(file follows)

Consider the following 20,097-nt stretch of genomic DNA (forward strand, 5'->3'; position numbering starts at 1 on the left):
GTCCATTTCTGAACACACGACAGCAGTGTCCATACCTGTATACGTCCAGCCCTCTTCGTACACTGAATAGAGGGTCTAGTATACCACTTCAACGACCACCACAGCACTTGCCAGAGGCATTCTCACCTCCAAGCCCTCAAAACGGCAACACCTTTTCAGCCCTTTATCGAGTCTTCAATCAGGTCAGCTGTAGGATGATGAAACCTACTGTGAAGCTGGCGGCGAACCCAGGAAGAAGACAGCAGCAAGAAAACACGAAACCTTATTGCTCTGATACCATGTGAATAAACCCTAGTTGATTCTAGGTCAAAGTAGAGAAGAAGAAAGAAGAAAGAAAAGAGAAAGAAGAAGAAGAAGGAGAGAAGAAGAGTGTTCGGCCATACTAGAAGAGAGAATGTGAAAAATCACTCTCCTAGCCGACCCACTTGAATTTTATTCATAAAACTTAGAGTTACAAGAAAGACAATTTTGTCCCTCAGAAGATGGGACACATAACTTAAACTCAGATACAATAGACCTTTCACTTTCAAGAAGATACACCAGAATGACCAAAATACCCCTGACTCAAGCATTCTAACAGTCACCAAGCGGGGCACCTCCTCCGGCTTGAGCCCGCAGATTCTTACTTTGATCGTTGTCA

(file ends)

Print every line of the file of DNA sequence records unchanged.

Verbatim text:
Consider the following 20,097-nt stretch of genomic DNA (forward strand, 5'->3'; position numbering starts at 1 on the left):
GTCCATTTCTGAACACACGACAGCAGTGTCCATACCTGTATACGTCCAGCCCTCTTCGTACACTGAATAGAGGGTCTAGTATACCACTTCAACGACCACCACAGCACTTGCCAGAGGCATTCTCACCTCCAAGCCCTCAAAACGGCAACACCTTTTCAGCCCTTTATCGAGTCTTCAATCAGGTCAGCTGTAGGATGATGAAACCTACTGTGAAGCTGGCGGCGAACCCAGGAAGAAGACAGCAGCAAGAAAACACGAAACCTTATTGCTCTGATACCATGTGAATAAACCCTAGTTGATTCTAGGTCAAAGTAGAGAAGAAGAAAGAAGAAAGAAAAGAGAAAGAAGAAGAAGAAGGAGAGAAGAAGAGTGTTCGGCCATACTAGAAGAGAGAATGTGAAAAATCACTCTCCTAGCCGACCCACTTGAATTTTATTCATAAAACTTAGAGTTACAAGAAAGACAATTTTGTCCCTCAGAAGATGGGACACATAACTTAAACTCAGATACAATAGACCTTTCACTTTCAAGAAGATACACCAGAATGACCAAAATACCCCTGACTCAAGCATTCTAACAGTCACCAAGCGGGGCACCTCCTCCGGCTTGAGCCCGCAGATTCTTACTTTGATCGTTGTCA